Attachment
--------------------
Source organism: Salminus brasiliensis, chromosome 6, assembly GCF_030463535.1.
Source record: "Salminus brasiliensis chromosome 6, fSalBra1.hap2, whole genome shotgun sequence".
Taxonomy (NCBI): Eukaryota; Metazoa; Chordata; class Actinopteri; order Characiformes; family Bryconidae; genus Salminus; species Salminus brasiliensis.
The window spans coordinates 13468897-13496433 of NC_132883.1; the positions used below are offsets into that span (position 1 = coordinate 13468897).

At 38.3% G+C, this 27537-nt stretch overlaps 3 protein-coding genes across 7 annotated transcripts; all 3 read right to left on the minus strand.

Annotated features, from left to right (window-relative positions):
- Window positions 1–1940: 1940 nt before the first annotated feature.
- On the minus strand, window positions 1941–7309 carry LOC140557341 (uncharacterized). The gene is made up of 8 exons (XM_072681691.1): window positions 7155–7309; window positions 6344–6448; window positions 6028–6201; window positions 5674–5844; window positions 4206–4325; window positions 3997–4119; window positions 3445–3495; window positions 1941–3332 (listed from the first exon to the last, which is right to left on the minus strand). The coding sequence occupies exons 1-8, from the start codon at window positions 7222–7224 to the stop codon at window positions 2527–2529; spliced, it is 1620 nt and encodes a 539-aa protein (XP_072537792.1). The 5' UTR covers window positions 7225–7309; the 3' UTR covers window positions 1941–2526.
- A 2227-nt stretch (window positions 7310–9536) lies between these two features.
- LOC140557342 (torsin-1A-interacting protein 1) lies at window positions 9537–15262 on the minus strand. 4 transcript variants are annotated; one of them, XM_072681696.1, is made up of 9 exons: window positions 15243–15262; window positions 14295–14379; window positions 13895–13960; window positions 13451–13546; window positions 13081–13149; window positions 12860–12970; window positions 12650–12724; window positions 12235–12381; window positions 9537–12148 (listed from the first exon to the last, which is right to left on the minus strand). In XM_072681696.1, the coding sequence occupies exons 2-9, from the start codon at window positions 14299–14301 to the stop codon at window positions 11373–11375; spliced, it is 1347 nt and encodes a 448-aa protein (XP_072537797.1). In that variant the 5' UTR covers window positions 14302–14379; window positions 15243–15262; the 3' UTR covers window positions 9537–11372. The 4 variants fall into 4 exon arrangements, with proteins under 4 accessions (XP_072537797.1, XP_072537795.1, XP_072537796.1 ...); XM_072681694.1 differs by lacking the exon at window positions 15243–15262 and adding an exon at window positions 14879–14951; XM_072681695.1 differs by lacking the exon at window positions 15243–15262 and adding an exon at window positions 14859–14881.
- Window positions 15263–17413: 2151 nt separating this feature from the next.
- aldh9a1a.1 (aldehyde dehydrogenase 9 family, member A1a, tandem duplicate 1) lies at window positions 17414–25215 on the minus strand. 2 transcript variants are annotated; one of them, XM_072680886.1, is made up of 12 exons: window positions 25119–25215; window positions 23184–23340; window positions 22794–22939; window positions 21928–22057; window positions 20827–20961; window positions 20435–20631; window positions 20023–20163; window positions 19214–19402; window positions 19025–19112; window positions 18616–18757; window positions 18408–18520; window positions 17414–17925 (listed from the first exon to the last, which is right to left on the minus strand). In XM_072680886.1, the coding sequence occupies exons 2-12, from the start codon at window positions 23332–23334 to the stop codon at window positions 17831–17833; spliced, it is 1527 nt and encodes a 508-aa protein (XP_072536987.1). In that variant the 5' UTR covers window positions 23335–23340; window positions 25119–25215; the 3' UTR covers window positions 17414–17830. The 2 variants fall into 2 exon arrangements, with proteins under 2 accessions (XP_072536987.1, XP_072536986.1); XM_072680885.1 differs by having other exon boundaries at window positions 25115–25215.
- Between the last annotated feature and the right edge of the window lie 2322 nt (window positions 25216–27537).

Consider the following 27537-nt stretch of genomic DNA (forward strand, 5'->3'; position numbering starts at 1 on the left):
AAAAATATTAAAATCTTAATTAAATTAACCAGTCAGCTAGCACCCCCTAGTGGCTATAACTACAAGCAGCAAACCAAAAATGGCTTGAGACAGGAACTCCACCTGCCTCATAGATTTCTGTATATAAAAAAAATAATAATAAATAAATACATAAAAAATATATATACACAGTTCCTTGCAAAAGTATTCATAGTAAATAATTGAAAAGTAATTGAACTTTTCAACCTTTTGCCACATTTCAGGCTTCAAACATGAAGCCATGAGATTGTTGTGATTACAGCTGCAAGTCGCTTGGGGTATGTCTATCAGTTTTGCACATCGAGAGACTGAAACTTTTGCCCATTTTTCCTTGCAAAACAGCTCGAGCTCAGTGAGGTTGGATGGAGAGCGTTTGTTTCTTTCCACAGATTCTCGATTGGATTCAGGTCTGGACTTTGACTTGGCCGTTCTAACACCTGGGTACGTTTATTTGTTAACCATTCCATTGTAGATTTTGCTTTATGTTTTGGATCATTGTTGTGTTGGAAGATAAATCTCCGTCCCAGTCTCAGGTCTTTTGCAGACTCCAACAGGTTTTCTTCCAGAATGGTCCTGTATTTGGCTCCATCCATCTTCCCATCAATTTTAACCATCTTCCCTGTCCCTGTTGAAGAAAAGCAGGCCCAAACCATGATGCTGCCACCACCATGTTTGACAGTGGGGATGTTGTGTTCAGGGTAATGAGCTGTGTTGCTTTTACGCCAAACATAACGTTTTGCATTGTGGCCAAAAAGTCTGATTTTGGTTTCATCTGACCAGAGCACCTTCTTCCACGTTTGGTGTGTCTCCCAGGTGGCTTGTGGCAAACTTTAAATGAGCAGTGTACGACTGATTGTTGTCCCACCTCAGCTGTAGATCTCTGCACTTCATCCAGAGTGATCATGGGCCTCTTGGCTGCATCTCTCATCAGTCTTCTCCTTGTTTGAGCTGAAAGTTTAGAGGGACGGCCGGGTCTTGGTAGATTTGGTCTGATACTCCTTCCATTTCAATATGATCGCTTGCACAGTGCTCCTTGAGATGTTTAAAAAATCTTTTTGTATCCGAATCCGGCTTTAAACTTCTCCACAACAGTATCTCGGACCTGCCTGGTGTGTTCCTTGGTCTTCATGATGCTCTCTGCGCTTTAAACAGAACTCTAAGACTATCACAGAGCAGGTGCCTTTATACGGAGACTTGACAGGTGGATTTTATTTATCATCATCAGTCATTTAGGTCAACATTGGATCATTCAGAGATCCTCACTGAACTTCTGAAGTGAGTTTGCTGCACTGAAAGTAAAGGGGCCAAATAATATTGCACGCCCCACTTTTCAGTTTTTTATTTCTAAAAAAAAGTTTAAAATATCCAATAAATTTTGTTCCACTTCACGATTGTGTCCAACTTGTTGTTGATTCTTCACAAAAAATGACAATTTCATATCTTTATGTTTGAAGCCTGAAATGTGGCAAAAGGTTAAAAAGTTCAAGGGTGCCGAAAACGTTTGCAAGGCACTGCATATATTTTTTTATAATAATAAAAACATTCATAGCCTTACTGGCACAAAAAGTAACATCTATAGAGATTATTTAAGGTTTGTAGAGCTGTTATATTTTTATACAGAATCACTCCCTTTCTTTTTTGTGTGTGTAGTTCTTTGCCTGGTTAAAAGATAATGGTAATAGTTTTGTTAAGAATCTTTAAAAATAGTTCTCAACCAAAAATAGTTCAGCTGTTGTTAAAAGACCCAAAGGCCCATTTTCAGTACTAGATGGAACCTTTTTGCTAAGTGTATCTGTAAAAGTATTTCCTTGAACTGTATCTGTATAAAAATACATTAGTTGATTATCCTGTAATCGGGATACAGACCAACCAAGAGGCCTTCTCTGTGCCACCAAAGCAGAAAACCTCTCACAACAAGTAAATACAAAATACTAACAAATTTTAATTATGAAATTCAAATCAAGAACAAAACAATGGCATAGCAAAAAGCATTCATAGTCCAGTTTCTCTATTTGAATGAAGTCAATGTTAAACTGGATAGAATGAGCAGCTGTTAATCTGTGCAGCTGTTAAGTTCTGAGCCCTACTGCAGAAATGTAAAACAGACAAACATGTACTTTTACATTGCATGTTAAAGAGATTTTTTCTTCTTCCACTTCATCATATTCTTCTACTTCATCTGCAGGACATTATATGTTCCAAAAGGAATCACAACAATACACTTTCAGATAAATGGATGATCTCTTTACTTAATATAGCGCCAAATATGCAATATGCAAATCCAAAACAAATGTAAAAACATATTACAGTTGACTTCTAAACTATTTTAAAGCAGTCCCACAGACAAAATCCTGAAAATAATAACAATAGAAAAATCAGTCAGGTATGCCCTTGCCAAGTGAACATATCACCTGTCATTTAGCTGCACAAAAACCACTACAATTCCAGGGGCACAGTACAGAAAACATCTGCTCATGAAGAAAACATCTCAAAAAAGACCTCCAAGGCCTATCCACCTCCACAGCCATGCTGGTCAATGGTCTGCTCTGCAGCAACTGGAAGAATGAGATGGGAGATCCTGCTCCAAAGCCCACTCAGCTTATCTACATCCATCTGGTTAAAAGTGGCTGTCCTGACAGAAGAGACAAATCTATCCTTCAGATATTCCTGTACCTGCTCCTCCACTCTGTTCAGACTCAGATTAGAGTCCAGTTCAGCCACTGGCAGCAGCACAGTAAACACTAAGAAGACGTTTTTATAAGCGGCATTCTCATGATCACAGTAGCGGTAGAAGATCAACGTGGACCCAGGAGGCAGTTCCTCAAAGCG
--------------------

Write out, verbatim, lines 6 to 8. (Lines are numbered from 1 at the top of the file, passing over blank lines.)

Annotated features, from left to right (window-relative positions):
- Window positions 1–1940: 1940 nt before the first annotated feature.
- On the minus strand, window positions 1941–7309 carry LOC140557341 (uncharacterized). The gene is made up of 8 exons (XM_072681691.1): window positions 7155–7309; window positions 6344–6448; window positions 6028–6201; window positions 5674–5844; window positions 4206–4325; window positions 3997–4119; window positions 3445–3495; window positions 1941–3332 (listed from the first exon to the last, which is right to left on the minus strand). The coding sequence occupies exons 1-8, from the start codon at window positions 7222–7224 to the stop codon at window positions 2527–2529; spliced, it is 1620 nt and encodes a 539-aa protein (XP_072537792.1). The 5' UTR covers window positions 7225–7309; the 3' UTR covers window positions 1941–2526.